Northwestern Events Calendar

May
13
2022

Comparative Politics Workshop: Bayesian Integrative Meta Analysis

When: Friday, May 13, 2022
12:00 PM - 1:30 PM Central

Audience: Faculty/Staff - Graduate Students

Contact: Ariel Sowers   (847) 491-7454

Group: Department of Political Science

Category: Academic

Description:

Please join the Comparative Politics Workshop as they host Sarah Moore from Northwestern University. 

Abstract: Across various academic disciplines, meta-analysis is a sophisticated and important tool for the purposes of cumulative knowledge production. While still relatively new to political science analysis, the tool has already contributed interesting discussion to long-standing questions in the field. While debates over the relationship between important political issues such as the relationship between democracy and economic growth or the impact of exposure to political violence have certainly not been solved, meta-analysis has allowed for summative conclusions to be made of these bodies of literature, bridging together studies from disparate contexts. However, the integration of meta-analysis into the modern social sciences is ultimately short-sighted as meta-analysis is so far merely a quantitative endeavor, foregoing systematic inclusion of qualitative scholarship. While some qualitative methods exist to mirror the same types of cumulative assessments that meta-analysis offers quantitative scholarship, there is not yet a method concerned with the systematic assessment of qualitative and quantitative scholarship in tandem. To address this problem, this project proposes a method of Bayesian Integrative Meta-Analysis (BIMA). I propose BIMA as a method that systematically includes qualitative scholarship in meta-analysis through converting qualitative research into Bayesian prior information. I argue that extracting expert information from qualitative, scientific manuscripts that meet inclusion criteria for a meta-analytical study can be treated as a Bayesian elicitation process. This elicited expert information can then be systematically incorporated into a prior distribution. The resulting posterior distribution of the Bayesian meta-analysis is then then result of a qualitatively informed prior and a likelihood distribution composed of the quantitative studies in the meta-analysis. In the full paper, I will show the usefulness of this new methodological tool alongside a test case, developing a novel meta-analysis regarding the effect of conflict exposure on individual-level sociopolitical outcomes. I will show how meta-analysis estimates may differ between the merely quantitative meta-analysis and the integrative meta-analysis. However, this presentation will address and seek comments on the BIMA framework and different coding procedures relevant to the meta-analysis.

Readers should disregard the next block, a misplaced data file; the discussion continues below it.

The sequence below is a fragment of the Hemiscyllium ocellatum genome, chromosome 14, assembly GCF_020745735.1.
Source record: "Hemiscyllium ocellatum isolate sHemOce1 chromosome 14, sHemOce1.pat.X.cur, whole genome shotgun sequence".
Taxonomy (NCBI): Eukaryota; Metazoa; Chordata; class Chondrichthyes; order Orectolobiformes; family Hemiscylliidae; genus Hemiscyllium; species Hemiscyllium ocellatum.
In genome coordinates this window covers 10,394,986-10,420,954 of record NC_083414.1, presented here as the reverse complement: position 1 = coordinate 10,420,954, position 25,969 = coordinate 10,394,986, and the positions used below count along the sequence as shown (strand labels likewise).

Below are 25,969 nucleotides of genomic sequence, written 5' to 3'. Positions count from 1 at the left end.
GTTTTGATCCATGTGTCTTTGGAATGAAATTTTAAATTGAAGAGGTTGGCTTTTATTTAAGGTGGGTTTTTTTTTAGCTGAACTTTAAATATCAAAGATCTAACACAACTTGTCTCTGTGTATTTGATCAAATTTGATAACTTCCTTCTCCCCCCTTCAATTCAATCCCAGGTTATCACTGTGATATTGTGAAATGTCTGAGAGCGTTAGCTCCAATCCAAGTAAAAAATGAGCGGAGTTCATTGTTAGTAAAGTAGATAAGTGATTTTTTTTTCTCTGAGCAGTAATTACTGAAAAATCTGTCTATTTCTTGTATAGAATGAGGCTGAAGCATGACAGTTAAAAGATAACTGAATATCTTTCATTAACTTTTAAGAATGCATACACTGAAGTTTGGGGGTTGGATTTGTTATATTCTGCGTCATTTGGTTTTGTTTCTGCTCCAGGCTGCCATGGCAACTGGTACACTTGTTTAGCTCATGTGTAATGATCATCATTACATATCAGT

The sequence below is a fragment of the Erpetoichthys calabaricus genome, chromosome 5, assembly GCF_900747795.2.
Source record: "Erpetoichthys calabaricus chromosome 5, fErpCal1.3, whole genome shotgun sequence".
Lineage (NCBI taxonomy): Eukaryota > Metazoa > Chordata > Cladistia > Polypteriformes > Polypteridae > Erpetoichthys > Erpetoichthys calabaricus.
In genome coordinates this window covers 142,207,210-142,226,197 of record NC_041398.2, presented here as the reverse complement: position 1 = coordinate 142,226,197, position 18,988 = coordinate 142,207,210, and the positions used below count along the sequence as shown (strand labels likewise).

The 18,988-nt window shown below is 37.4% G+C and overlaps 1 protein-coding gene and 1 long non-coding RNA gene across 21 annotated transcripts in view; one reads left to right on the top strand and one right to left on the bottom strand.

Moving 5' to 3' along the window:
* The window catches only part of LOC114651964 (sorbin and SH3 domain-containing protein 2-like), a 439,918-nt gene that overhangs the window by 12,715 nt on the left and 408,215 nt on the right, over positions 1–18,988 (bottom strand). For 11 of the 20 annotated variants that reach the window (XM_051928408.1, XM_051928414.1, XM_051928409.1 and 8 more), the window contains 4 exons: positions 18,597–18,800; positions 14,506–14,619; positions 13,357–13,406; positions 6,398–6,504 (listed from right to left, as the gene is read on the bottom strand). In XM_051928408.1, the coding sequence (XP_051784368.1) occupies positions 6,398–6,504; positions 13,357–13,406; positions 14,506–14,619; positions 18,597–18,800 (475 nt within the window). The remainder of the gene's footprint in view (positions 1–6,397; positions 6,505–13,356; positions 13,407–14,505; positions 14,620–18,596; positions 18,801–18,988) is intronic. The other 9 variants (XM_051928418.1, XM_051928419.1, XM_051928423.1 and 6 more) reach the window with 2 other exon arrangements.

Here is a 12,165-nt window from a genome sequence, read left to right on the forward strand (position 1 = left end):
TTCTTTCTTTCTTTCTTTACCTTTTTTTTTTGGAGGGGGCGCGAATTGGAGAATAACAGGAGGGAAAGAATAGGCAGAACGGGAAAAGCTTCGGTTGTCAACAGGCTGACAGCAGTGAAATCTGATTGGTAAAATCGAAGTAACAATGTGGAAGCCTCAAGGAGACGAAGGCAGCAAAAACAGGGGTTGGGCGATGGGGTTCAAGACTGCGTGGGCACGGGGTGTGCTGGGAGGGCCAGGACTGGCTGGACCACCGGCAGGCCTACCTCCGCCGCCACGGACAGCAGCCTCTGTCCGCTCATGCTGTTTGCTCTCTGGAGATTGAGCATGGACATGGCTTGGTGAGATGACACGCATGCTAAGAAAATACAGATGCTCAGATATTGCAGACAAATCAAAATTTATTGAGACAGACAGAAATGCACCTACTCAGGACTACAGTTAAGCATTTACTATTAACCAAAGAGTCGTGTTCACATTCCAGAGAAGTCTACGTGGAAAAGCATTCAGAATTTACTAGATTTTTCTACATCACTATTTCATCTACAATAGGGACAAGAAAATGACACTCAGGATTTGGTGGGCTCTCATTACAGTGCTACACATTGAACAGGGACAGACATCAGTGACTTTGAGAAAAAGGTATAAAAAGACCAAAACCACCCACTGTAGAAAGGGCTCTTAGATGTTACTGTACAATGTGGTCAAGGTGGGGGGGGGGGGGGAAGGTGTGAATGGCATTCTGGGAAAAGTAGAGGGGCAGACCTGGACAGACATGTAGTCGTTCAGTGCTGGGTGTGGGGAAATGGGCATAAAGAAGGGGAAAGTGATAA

Sarah Moore is currently a PhD candidate in Comparative Politics and Master of Science student in Statistics at Northwestern University. Her broad interests include the legacies of political violence, mixed-methods research, and civilian resistance in Latin America.

Moore's dissertation is a collection of essays that devise quantitative and qualitative methods for the improved study of difficult-to-research phenomena, with specific applications to the study of organized violence. Informed by her additional training in psychometric theory and sociological qualitative methods, these four essays provide methodological solutions for sampling, measurement of concepts, and inference of preferences where randomization is not possible. Her research is supported by the Buffett Institute for Global Affairs at Northwestern University. She has also served as a Predoctoral Research Fellow with Universidad de los Andes in Bogotá.

 

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